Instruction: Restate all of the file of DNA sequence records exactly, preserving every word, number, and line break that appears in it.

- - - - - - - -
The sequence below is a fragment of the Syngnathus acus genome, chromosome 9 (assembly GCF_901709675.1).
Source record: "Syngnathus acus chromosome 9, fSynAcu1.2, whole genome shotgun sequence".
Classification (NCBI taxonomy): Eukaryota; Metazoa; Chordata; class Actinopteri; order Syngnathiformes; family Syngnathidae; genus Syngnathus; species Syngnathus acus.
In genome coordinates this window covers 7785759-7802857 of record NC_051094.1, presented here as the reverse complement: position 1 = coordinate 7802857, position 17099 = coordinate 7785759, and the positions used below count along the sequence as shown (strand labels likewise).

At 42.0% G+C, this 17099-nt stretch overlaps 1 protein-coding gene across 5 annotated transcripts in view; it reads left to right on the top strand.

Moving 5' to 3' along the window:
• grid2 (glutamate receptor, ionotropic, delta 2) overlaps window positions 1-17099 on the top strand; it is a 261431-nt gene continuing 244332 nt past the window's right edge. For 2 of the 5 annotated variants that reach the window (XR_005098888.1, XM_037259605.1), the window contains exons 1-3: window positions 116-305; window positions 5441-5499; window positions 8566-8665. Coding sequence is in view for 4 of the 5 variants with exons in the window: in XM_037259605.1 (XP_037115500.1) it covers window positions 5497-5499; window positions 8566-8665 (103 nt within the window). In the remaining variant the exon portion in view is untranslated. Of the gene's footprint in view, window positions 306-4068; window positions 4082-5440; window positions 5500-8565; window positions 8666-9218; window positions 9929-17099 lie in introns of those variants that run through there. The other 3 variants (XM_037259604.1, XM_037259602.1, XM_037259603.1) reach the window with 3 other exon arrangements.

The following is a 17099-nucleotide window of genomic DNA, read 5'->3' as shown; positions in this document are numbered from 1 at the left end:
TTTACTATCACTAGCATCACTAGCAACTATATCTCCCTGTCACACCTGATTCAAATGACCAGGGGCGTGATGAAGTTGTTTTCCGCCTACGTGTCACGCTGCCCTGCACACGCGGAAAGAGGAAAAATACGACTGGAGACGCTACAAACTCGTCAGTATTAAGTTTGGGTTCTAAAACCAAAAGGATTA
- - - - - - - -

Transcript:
The sequence below is a fragment of the Syngnathus acus genome, chromosome 9 (assembly GCF_901709675.1).
Source record: "Syngnathus acus chromosome 9, fSynAcu1.2, whole genome shotgun sequence".
Classification (NCBI taxonomy): Eukaryota; Metazoa; Chordata; class Actinopteri; order Syngnathiformes; family Syngnathidae; genus Syngnathus; species Syngnathus acus.
In genome coordinates this window covers 7785759-7802857 of record NC_051094.1, presented here as the reverse complement: position 1 = coordinate 7802857, position 17099 = coordinate 7785759, and the positions used below count along the sequence as shown (strand labels likewise).

At 42.0% G+C, this 17099-nt stretch overlaps 1 protein-coding gene across 5 annotated transcripts in view; it reads left to right on the top strand.

Moving 5' to 3' along the window:
• grid2 (glutamate receptor, ionotropic, delta 2) overlaps window positions 1-17099 on the top strand; it is a 261431-nt gene continuing 244332 nt past the window's right edge. For 2 of the 5 annotated variants that reach the window (XR_005098888.1, XM_037259605.1), the window contains exons 1-3: window positions 116-305; window positions 5441-5499; window positions 8566-8665. Coding sequence is in view for 4 of the 5 variants with exons in the window: in XM_037259605.1 (XP_037115500.1) it covers window positions 5497-5499; window positions 8566-8665 (103 nt within the window). In the remaining variant the exon portion in view is untranslated. Of the gene's footprint in view, window positions 306-4068; window positions 4082-5440; window positions 5500-8565; window positions 8666-9218; window positions 9929-17099 lie in introns of those variants that run through there. The other 3 variants (XM_037259604.1, XM_037259602.1, XM_037259603.1) reach the window with 3 other exon arrangements.

The following is a 17099-nucleotide window of genomic DNA, read 5'->3' as shown; positions in this document are numbered from 1 at the left end:
TTTACTATCACTAGCATCACTAGCAACTATATCTCCCTGTCACACCTGATTCAAATGACCAGGGGCGTGATGAAGTTGTTTTCCGCCTACGTGTCACGCTGCCCTGCACACGCGGAAAGAGGAAAAATACGACTGGAGACGCTACAAACTCGTCAGTATTAAGTTTGGGTTCTAAAACCAAAAGGATTA